A particular point has drawn a lot of attention this week, and even prompted a petition that received more than 200,000 supporters. Freedom of panorama, the right to use pictures of buildings, sculptures or views in the public domain without asking the owner of the copyright, is currently in place in most Member States. However, if the report is adopted, following an amendment to the report written by Jean-Marie Cavada, a MEP of the European Liberal & Democrats party, the use of such pictures could be illegal other than for personal purposes. This endangers artistic creations, creates a grey area on the publication of those pictures on social network and would mean that Wikipedia, for example, could no longer use images of famous monuments.
The European Parliament will vote its position on TTIP next week, as a compromise on ISDS has been found
The European Parliament's vote on its recommendations to the negotiation of the Transatlantic Trade and Investment Partnership (TTIP) will take place next week. Officially, the vote had been postponed so that the enormous amount of amendments could be examined, but commentators understood the decision of the European Parliament's president, Martin Schultz, as a way to make sure that his party, the Socialist & Democrats, could reach an internal agreement on the Investor-State Dispute Settlement provision (ISDS). This provision would allow for the creation of ad hoc international tribunals in which a company could sue a state if its benefits were endangered by the state's policy. This particular mechanism has attracted a lot of attention and criticism from citizens and civil right groups, denouncing a blow to sovereignty.
The International Trade Committee of the Parliament found a compromise by adopting an amendment calling for the creation of international tribunals if need be, but stating that “private interests cannot undermine public policy objectives”. This should allow the European Commission room for negotiating the creation of international tribunals, which the US adamantly demands, while abating fears that they threaten the rule of law. National Parliaments will have the power to veto TTIP eventually, and some of them have already taken strong stance against ISDS mechanisms.
The next rounds of negotiations over TTIP will take place mid-July in Brussels. The US administration aims at finishing it next year.
The Intercept sheds light on the NSA XKEYSCORE programme
The Intercept, an online newspaper with a focus on revelations on mass surveillance after the Snowden's revelations, issued a series of article on one of the National Security Agency\National Security Agency's (NSA) key programmes, XKEYSCORE. Thanks to 48 top-secret documents, it highlights the “astonishing[...] reach and potency of XKEYSCORE as a surveillance instrument”.
The first article examines how XKEYSCORE captures traffic from fiber optic cables to collect and store all traffic for several days. This is not only emails and web-browsing traffic but also pictures, voice calls, traffic from popular social media (described as a “great starting point” for research) or webcam photos.
NSA agents, as well as similar organisations of the so-called Five-Eyes countries (UK, Canada, New Zealand, Australia), have access to “tens of billions of records”. Internet users are uniquely identified thanks to their browser cookies, and agents can conduct thorough surveillance searches “simply by entering entering a person's email address, telephone number, name or other identifying data” in a search engine described as user-friendly and compared to Google.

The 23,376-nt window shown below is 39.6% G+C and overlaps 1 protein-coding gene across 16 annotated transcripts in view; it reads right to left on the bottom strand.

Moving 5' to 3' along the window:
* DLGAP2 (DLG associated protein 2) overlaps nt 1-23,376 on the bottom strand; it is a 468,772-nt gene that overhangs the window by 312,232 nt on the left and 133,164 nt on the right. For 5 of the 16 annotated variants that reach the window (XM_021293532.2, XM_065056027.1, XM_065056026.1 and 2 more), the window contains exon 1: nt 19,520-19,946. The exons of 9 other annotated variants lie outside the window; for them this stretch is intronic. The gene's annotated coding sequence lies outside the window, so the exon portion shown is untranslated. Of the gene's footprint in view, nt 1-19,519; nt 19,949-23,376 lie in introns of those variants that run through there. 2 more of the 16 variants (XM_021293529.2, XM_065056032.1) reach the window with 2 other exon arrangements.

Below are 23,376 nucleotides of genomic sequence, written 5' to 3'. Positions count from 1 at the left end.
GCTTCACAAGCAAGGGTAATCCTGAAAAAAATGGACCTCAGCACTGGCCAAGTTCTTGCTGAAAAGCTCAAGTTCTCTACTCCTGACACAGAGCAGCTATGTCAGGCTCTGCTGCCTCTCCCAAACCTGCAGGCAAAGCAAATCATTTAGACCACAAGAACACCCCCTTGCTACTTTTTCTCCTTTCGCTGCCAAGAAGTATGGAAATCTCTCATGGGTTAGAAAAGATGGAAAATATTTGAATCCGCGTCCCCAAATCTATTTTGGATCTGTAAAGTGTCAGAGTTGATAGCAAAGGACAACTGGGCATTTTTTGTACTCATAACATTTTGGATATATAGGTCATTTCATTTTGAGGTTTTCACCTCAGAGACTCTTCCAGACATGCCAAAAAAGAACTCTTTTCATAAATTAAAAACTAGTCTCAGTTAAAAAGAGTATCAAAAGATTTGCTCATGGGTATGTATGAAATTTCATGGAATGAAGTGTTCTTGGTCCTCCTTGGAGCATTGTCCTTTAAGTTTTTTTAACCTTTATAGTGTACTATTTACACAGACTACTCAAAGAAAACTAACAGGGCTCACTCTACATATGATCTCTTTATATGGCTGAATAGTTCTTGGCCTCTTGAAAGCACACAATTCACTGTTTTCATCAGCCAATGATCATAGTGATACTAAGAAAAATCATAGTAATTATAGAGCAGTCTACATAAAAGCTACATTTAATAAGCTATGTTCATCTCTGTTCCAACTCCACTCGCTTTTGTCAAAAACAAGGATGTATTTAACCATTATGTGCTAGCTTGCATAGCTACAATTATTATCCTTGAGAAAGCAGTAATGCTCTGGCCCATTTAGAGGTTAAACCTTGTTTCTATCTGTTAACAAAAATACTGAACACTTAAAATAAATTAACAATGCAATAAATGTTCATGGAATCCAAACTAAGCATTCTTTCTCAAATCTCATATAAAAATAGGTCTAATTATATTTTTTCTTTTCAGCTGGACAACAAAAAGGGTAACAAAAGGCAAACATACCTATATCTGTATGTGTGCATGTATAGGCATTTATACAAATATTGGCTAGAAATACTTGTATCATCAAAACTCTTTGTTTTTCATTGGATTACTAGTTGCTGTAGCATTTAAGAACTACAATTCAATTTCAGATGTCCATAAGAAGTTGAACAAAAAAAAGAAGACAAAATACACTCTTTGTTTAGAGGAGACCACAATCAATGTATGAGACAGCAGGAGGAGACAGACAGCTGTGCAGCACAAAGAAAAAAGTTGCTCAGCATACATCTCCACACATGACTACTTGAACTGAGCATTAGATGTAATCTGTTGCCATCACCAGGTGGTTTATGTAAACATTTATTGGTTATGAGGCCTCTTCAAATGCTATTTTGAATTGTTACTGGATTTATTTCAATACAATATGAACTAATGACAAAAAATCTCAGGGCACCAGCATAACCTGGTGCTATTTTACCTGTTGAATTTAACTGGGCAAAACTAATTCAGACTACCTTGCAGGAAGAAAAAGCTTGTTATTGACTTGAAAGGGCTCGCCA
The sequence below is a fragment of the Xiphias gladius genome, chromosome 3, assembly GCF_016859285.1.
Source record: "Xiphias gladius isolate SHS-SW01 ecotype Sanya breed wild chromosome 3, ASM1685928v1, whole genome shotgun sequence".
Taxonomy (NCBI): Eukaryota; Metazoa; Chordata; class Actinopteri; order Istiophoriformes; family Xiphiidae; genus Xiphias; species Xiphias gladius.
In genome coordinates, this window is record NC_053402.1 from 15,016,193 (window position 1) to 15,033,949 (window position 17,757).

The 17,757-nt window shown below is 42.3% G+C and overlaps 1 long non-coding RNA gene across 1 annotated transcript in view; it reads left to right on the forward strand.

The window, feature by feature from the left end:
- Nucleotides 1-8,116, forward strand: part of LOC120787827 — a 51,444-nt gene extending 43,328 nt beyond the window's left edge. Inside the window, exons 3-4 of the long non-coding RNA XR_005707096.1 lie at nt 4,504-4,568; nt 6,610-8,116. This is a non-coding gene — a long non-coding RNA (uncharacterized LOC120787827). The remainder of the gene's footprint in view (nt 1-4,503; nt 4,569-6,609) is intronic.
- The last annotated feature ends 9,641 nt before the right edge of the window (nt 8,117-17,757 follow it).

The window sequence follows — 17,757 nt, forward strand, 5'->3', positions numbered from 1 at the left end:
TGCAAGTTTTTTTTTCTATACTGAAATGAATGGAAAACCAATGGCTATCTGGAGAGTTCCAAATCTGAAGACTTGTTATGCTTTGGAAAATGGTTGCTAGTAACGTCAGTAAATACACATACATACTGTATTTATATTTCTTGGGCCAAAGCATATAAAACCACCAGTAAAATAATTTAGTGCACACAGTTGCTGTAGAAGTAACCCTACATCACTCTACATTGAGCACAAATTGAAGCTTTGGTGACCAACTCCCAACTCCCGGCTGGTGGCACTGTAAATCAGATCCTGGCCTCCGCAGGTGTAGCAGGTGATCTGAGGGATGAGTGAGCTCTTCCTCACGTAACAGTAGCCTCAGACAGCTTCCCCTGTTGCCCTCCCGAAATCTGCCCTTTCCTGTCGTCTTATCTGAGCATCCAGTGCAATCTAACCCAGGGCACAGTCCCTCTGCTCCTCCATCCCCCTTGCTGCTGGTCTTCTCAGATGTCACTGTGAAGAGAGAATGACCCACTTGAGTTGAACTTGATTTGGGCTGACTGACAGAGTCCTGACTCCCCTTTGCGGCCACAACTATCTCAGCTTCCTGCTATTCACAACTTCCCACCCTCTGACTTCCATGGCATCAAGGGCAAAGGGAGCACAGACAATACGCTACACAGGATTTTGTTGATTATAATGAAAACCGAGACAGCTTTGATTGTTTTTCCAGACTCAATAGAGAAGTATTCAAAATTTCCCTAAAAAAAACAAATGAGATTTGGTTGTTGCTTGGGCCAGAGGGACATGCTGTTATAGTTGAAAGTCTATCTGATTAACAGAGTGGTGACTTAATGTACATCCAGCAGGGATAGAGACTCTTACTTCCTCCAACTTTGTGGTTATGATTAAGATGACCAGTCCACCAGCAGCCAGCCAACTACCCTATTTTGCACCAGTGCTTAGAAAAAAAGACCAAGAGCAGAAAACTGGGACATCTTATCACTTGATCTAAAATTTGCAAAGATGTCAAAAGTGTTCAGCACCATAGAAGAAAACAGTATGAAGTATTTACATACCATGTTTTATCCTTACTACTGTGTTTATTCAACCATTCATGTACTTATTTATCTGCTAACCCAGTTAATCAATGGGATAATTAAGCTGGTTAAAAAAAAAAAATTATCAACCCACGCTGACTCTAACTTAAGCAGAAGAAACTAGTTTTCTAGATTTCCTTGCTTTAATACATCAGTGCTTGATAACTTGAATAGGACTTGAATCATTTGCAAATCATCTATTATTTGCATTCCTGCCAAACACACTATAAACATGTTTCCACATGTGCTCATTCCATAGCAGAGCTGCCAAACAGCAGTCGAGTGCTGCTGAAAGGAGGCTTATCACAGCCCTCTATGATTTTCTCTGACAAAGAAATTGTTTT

The U.S. government has often argued that it needs these programs to ensure the security of its citizens, and these documents show that indeed it was used against terrorists. But the article shows there was a much larger scope.
Auditing are conducted to ensure that the searches do not target citizens from the United States, and even sometimes citizens from the Five-Eyes countries, but whistleblower Edward Snowden declared in January that the programme is in fact “free from any meaningful oversight”.
The second article examined the overall lack of security of the program, with hardware scattered all around the world, “badly designed software” and poor security practices such as accounts' sharing. In the end, the Intercept concludes that “if XKEYSCORE development has continued at a similar pace over the last six years, it’s likely considerably more powerful today.”
Google applies right to be forgotten worldwide for “revenge porn” but not for other search queries
Google announced in a blog post that it would de-index links to “revenge porn”, naked pictures of videos of people published online without their consent, on the grounds that these images are “intensely personal and emotionally damaging”.
At the same time, Google could be in legal trouble if it doesn't comply with the French data protection authority's (CNIL) request to apply the right to be forgotten worldwide. Since a European Court of Justice judgment last year, search engines have to de-index links resulting for nominal search queries if they are “irrelevant or outdated”. However, the American company only enforces the right to be forgotten on its European domains (such as google.co.uk), but not globally (such as google.com). Google has now less than two weeks to apply the right globally before facing an heavy fine from the CNIL.
ORG Media coverage
See ORG Press Coverage for full details.
- 2015-06-26 – LibDemVoice - Willie Rennie and Greens’ Patrick Harvie support launch of Open Rights Group Scotland
- Author: Caron Lindsay
- Summary: Article covering the launch of Open Rights Group Scotland
- 2015-06-29 – The Courier - Calls for Scotland to lead the way with ‘digital Magna Carta’
- Author: David Martin
- Summary: Pol Clementsmith, Scotland Officer for Open Rights Group, calls for a “digital Magna Carta”
- 2015-06-29 – V3 - European net neutrality under threat, warn rights groups
- Author: Dave Neal
- Summary: Open Rights Group encourage citizens to contact their MEP to protect net neutrality
- 2015-06-29 – Business Insider - David Cameron is going to try and ban encryption in Britain
- Author: Rob Price
- Summary: Jim Killock quoted on the dangerousness of Prime Minister's possible plan to ban encryption